Tanjung Piai folk turn the tide to chart their own fate


  • Nation
  • Tuesday, 19 Nov 2019

PONTIAN: It had started drizzling when the counting of the votes for the Tanjung Piai by-election started.

In the Chinese fishing village, Bagan Ayer Masin in Kukup, a fisherman who wanted to be known as Tan said he had voted for Barisan Nasional, and that the majority of the villagers also supported the coalition this time round.

Voicing the villagers’ grievances, he said his belacan (fermented shrimp and fish) business was down by half because of the poor economy.

“Cost of living is high but business is down, ” he said, adding that this was contrary to what Pakatan Harapan promised them just 18 months ago.

At 58, he also feared that he might not be able to go fishing soon because it was so difficult to hire foreign workers now.

“And I cannot go to sea alone, ” he said.

Tan’s situation is reflective of the 52,698 constituents in Tanjung Piai, a predominantly agricultural community consisting of 57% Malays and 42% Chinese, while Indians make up the rest.

Irrespective of race, the majority of the constituents are in oil palm smallholding, fishing, fish breeding, small businesses, odd jobs, hawking and trading are struggling with living more than a year ago.

The prolonged complaints from oil palm growers are about the low palm oil prices, which has gone on for more than a year.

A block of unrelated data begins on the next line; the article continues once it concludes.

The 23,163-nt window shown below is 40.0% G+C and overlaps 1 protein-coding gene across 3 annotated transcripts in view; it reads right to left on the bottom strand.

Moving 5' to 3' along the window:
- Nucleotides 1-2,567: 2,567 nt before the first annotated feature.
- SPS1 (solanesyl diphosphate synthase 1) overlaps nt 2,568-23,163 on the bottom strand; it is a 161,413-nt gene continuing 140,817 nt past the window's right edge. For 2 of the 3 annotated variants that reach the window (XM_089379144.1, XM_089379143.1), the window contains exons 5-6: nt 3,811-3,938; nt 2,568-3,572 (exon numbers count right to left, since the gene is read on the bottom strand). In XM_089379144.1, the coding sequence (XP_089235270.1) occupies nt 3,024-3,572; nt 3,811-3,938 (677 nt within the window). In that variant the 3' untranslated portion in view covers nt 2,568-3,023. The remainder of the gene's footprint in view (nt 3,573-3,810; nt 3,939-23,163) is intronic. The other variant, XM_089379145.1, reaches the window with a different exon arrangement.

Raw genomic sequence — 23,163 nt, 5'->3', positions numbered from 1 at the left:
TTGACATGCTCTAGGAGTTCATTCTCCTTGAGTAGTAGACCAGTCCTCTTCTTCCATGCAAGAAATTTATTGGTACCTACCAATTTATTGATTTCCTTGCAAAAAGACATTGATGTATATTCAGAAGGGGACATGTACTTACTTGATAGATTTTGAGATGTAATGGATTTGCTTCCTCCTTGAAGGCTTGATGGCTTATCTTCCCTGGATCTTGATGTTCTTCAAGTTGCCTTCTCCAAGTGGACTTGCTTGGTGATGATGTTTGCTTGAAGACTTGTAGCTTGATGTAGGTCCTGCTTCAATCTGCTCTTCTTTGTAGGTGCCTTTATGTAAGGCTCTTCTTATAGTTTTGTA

Many smallholders are in dire straits, as well as those in downstream economic activities like lorry drivers, odd job workers, and those dealing with agrochemicals like fertilisers and herbicides.

While problems plaguing the people have been highlighted, including in Parliament by Ayer Hitam MP Datuk Seri Dr Wee Ka Siong, not enough have been done by the Pakatan government.

Within such a backdrop, laments that Pakatan has appeared to be oblivious to the situation have been going on for quite a while already.

The Pakatan has also not only failed to convince the voters that steps would be taken to help them, but also some blunders made, like Pakatan candidate Karmaine Sardini saying the people in the village could survive with RM1,000 a month, questioning their expenses except to buy petrol and telling them to plant their own vegetable was like rubbing salt into the wound.

The fishermen who lost their allowance were also crying for help, with dwindling catch, some said only enough for their own family consumption.

In times of hardship, their former two-term MP Datuk Seri Dr Wee Jeck Seng, who had helped them with quiet understanding is certainly the person to turn to.

There were 5,400 poor households in the constituency who received basic essentials like rice, cooking oil, flour and sugar from Wee every three months, valued at RM1.2mil a year.

He helped them without any publicity.

On Saturday, the voters voted with their heart, and convinced that the Opposition is the one with them, returning Wee to Parliament with 15,086 majority, beating Karmaine and four other candidates.

Wee received 25,466 votes against Karmaine’s 10,380 votes.

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